10/28/2014 06:18 EDT | Updated 12/29/2014 05:59 EST

Why I'm Waiting to Pass Judgement on Jian and His Accusers

Canadian broadcaster Jian Ghomeshi attends the Opening Night Party for the 2013 Toronto International Film Festival at Maple Leaf Square on Thursday, Sept. 5, 2013 in Toronto. (Photo by Arthur Mola/Invision/AP)
Arthur Mola /Invision/AP
Canadian broadcaster Jian Ghomeshi attends the Opening Night Party for the 2013 Toronto International Film Festival at Maple Leaf Square on Thursday, Sept. 5, 2013 in Toronto. (Photo by Arthur Mola/Invision/AP)

I've spent the past two days, like the rest of you, reading about the Jian Ghomeshi story. Reading and feeling sad. Reading and wishing it weren't so. Every bit of it. Reading and feeling compassion for the women, for Jian, for all of us.

On Sunday, before The Toronto Star article broke with the details of abuse experienced by four women, I shared Jian's Facebook letter in which he told his side of the story. I read that letter carefully. And then I read it again. And again. I think we all did.

And then I posted it to my Facebook wall with a short sentence or two to say I supported Jian -- a man I met while briefly interning Q in 2008 and who I've come to know and respect over the past six years as both a mentor and a friend. I posted it before we knew any details of the "information" CBC had received before the broadcaster parted ways with him. Defending Jian in that moment was my natural instinct. I went to sleep. I hoped the morning would bring better news.

But on Monday I woke up to Jesse Brown's story in The Star. It was posted sometime while I was sleeping. My heart raced to keep up as my eyes darted, shiny and wet, to see and know every word he'd written. I got to the bottom where my heart stopped beating fast. It turned slow. And heavy.

Over the next 36 hours (or until the moment I share this) the articles, blogs, tweets and comments flew. Everyone had an opinion. And most of them, though not directed at me personally, made me feel great shame for coming to Jian's defense. Some went as far as to call people like me misogynists, victim blamers and perpetrators of rape culture.

I was a bad person.

I took my Facebook post down for the shame I felt. But I also took it down because the story had developed significantly since Jian's initial "Dear everyone" address. I didn't want to take sides. And certainly, I did not want to suggest these alleged victims were liars.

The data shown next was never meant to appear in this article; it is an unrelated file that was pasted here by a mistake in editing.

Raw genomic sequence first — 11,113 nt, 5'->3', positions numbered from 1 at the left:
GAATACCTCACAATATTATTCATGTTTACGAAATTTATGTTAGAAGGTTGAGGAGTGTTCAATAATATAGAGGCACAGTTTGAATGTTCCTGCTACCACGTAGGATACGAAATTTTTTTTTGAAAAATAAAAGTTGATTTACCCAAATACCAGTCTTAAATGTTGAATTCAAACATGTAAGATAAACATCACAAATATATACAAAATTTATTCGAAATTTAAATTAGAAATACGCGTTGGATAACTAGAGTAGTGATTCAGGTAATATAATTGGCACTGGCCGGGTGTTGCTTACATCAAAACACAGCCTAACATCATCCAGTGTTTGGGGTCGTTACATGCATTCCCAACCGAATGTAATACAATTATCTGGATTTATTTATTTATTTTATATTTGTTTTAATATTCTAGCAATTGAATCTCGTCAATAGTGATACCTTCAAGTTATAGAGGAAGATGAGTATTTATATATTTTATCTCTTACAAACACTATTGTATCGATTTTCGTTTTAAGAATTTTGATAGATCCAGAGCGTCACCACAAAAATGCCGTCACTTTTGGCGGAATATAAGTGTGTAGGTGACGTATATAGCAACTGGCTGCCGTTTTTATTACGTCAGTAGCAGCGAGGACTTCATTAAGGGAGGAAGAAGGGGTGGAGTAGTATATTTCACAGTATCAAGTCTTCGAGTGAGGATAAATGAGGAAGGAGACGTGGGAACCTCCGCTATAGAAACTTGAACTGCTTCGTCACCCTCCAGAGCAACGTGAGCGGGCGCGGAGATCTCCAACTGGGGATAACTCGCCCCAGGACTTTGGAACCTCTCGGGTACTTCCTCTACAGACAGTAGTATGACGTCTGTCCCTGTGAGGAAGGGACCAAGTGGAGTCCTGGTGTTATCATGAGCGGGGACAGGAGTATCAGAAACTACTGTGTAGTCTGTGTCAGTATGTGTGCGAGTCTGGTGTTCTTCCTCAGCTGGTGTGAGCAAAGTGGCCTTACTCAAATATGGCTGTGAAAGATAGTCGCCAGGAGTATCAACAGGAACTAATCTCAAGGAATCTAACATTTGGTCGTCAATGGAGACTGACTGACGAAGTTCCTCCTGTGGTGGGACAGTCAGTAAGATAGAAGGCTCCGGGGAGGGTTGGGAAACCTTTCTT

But a day later -- having read as much as we all have about consent, a long overdue conversation around BDSM, the future of the CBC, the state of journalism and so on -- I feel even more shame today.

I've vacillated all day long. Can I say anything out loud if it doesn't flat-out favour the victims? Can I speak if my only stance is to say I won't take one until I have more information? Am I a victim blamer?

I feel shame about my reservation to take sides. I feel shame for holding my judgement. I wonder if I'm alone.

I worry about a form of feminism that becomes all too dangerous when it bullies us to side with women regardless of the case or information available. Again, I am in no way suggesting these four women are not telling the truth. But I don't know. We don't know. Not yet.

I want to hold the space, equally, for both the stories of these four women to be heard and Jian's story to be heard. But I also want to hold the space for a bigger conversation that only a tragedy like this can force us into -- a conversation about consent, about BDSM and about how social media has granted us all new designations as authors and manipulators of the narrative.

Until then, I don't want to feel shame as I stand up and say "No" to a post like Owen Pallett's from today that repeatedly says "three women were beaten by Jian Ghomeshi." He writes himself: "I have never heard, until today, that Jian Ghomeshi beats women."

And neither have I.

If you have heard that Jian beats women before yesterday, then I wonder if you tried to stand up. I wonder if you tried to support the victims. I wonder what you did. I wonder if you did anything.

Am I alone to say I have my ideas of a truth that may or may not be, but that I don't want to use that uncorroborated presumption as a means to colour and compromise what deserves to be a fair investigation for everyone?

Truth is, I want to say I don't know. And taking that position, I don't want to be persecuted or accused of calling these four women liars and I don't want to be made to feel like a perpetrator of rape culture. I am not that.

I want to say I feel compassion for everyone -- for how we got here, for these women, for Jian and for the CBC.

I want all this to be okay. I want justice to be served. I want the conversation to be balanced. Until it becomes clear that it can't be.

Am I alone out here?


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